Carolyn Peterson (D-4th Ward), the Democratic nominee in the Ithaca mayoral race, visited Cornell’s campus yesterday to discuss processes and strategies involved in local political activism with the Cornell Israel Public Affairs Committee.
CIPAC, a campuswide pro-Israel organization, is currently lobbying the City of Ithaca to pass a resolution supporting the peaceful existence of the Israeli state and condemning the violent acts of terrorism occurring in the Middle East. Eighteen cities across the country, including Reno, Nev., Berkeley, Calif. and Knoxville, Tenn., have already passed such resolutions. The resolution calls upon the U.S. Conference of Mayors to condemn these acts of terrorism, it calls upon the Palestinian leadership to act aggressively to prevent terrorism and calls on both parties to continue negotiations as the way to resolve the ongoing conflict.
Peterson, who has served on the Ithaca Common Council for 10 years, addressed CIPAC as an authority on the city and its political operational procedures.
During her hourlong appearance, Peterson provided insight regarding political action methods and processes in Ithaca; shared her disdain for local hate- and bias-related offenses, noting action she has taken against such incidents; and specifically articulated her support for the state of Israel and contempt for terrorist acts taking place in the Middle East as a result of the Arab-Israeli conflict.
Peterson began by underscoring Ithaca’s history of publicly positioning itself as a community with respect to human rights-related issues, specifically alluding to this year’s antiwar resolution and a statement against the USA PATRIOT Act, both passed in recent years by the Common Council. However, she also warned members of CIPAC that, if passed, the pro-Israel resolution may be amended as the council sees fit. Because both a specific council committee and the entire contingency of the council have the ability to act on any resolution proposed, members of the city government reserve the right to amend any resolution that they pass as they see fit.
“When a resolution goes through the city government, it may not always come out the same way it came in,” she said. “There are almost always rewrites.”
Peterson, who identifies herself as a strong opponent of bias-related crimes, communicated her commitment to human rights-related issues in a position paper that she sent in response to CIPAC’s pro-Israel resolution proposal.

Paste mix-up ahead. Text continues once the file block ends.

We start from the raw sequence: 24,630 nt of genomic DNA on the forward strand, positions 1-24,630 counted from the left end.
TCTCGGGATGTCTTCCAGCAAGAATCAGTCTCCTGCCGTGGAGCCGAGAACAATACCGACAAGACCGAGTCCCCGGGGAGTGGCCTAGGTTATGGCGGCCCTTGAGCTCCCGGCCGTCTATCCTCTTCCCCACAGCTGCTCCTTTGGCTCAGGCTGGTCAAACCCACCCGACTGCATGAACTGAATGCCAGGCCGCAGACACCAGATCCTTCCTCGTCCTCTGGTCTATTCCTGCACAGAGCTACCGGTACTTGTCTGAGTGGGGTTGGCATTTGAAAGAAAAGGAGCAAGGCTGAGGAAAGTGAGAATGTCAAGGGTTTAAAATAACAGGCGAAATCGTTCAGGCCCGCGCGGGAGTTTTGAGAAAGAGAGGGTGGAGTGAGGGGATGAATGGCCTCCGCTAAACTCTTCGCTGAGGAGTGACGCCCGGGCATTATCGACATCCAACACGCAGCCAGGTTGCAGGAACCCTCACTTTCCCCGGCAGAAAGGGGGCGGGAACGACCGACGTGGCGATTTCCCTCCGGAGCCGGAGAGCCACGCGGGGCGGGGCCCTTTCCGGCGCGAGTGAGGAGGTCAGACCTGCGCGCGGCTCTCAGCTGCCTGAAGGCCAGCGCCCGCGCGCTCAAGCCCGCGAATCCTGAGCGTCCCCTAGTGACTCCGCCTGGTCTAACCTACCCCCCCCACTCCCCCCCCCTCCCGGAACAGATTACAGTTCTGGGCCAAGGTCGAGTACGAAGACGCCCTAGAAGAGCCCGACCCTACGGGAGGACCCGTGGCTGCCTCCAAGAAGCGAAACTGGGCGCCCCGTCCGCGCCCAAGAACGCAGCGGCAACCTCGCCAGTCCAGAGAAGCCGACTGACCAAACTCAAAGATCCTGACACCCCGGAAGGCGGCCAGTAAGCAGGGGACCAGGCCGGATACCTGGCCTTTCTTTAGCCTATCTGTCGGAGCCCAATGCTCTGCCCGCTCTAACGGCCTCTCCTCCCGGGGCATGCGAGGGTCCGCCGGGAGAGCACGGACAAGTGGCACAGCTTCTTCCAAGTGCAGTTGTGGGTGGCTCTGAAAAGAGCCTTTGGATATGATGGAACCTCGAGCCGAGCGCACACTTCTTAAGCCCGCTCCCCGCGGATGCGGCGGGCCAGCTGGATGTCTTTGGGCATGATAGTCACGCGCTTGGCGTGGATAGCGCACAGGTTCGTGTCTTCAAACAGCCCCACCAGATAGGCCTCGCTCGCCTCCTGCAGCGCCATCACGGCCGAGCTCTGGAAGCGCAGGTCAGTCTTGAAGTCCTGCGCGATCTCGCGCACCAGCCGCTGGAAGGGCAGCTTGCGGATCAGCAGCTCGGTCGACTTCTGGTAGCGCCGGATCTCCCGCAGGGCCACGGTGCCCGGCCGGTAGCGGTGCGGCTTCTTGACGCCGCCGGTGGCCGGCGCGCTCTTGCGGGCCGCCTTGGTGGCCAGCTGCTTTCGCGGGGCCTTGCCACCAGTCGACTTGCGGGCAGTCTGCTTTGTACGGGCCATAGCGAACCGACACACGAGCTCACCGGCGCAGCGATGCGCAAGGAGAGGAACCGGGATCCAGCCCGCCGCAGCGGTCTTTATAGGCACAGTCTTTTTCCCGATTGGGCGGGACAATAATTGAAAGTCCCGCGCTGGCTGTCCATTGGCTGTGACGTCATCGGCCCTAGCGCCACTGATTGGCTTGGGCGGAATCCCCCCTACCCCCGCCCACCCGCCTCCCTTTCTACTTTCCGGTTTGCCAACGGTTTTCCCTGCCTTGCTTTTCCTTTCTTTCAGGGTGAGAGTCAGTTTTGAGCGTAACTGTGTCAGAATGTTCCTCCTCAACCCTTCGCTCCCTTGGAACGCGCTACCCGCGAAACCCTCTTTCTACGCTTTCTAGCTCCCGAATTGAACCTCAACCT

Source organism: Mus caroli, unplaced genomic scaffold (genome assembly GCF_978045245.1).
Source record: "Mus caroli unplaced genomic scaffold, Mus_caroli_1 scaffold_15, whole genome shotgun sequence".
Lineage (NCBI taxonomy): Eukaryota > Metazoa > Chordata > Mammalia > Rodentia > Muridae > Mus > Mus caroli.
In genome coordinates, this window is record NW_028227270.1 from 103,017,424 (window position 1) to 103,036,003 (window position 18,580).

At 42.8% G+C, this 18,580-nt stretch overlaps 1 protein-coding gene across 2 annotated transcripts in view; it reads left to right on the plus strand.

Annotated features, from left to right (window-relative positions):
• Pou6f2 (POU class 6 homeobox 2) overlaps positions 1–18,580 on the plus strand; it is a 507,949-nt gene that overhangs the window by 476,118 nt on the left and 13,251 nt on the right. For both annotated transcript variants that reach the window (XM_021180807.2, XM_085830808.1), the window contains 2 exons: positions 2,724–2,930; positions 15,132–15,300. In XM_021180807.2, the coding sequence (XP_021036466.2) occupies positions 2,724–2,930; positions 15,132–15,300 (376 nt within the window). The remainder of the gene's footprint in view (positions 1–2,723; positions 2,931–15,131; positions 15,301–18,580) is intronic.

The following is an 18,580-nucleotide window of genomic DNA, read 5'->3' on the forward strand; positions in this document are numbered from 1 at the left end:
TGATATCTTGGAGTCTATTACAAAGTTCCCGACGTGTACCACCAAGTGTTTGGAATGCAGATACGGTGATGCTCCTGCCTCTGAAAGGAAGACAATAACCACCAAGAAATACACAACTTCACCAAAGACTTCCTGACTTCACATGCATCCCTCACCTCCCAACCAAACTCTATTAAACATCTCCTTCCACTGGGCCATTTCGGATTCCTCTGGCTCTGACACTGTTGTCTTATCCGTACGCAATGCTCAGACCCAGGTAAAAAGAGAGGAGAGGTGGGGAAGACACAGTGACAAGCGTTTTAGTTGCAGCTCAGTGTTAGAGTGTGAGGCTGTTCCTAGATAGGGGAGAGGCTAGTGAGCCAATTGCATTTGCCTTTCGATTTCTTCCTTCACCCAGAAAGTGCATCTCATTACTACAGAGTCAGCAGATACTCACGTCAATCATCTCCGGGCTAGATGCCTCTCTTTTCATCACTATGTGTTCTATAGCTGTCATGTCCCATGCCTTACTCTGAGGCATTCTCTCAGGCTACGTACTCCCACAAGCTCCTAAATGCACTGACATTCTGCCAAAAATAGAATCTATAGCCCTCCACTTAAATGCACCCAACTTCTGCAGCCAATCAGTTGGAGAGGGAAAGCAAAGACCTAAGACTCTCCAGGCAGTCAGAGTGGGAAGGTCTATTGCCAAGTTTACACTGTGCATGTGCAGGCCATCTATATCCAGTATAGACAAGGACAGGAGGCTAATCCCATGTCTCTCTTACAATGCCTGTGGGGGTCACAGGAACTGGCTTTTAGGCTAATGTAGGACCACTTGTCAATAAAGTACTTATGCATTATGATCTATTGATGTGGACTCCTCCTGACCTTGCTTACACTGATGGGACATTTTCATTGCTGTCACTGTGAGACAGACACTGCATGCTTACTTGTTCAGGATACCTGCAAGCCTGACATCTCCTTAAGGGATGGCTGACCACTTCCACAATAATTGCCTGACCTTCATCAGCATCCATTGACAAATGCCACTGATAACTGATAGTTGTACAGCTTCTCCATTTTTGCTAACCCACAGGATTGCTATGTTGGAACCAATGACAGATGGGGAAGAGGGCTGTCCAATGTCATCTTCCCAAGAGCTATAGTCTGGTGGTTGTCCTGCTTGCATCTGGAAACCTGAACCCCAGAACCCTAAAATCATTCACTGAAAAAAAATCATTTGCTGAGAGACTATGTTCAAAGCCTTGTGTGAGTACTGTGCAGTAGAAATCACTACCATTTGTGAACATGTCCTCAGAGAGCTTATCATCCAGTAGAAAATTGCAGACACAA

“It is essential in the area of human rights to remain constantly vigilant and to not tolerate violence and prejudice,” she said.
Additionally, Peterson articulated her pro-Israel sentiments, her condemnation of terrorist acts and her belief that the city should pass a resolution condemning terrorism in Israel.
“A resolution condemning terrorism in Israel and urging both parties to resolve the conflict, to me, is an extension of the city’s own Bias-Motivated Crimes Law [Article V, Chapter 215] which was passed in 2000 and reaffirmed in 2002,” Peterson said. “The reaffirmation, on which I voted ‘aye,’ in part includes a resolve that reads, ‘Common Council unequivocally condemns all forms of bias-related intolerance and violence.’ Therefore, the resolution that CIPAC has forwarded is one that I could support.”
Republican mayoral candidate Lt. John Beau Saul ’97 offered no response to CIPAC’s request for a position paper.
Extending this invitation to Peterson is one of many efforts that CIPAC has made in recent months to encourage student political activism. Earlier in the semester, CIPAC helped facilitate a campuswide voter registration effort, hoping to see a high student turnout for the mayoral election day next Tuesday.
CIPAC executive board members appreciate Peterson’s commitment to community affairs and human rights-related issues.
“It’s awesome that we have such a receptive leader in [Peterson],” said Ari Nathan Stern ’05, CIPAC senior vice president. “CIPAC is proud of the strong position that she has taken on the resolution. We are happy that she has been willing to push its legislation in the Common Council and we look forward to getting this resolution passed.”
Peterson received the Democratic nomination for mayor in September’s primary. The City of Ithaca mayoral election will take place on Tuesday.
Archived article by Ellen Miller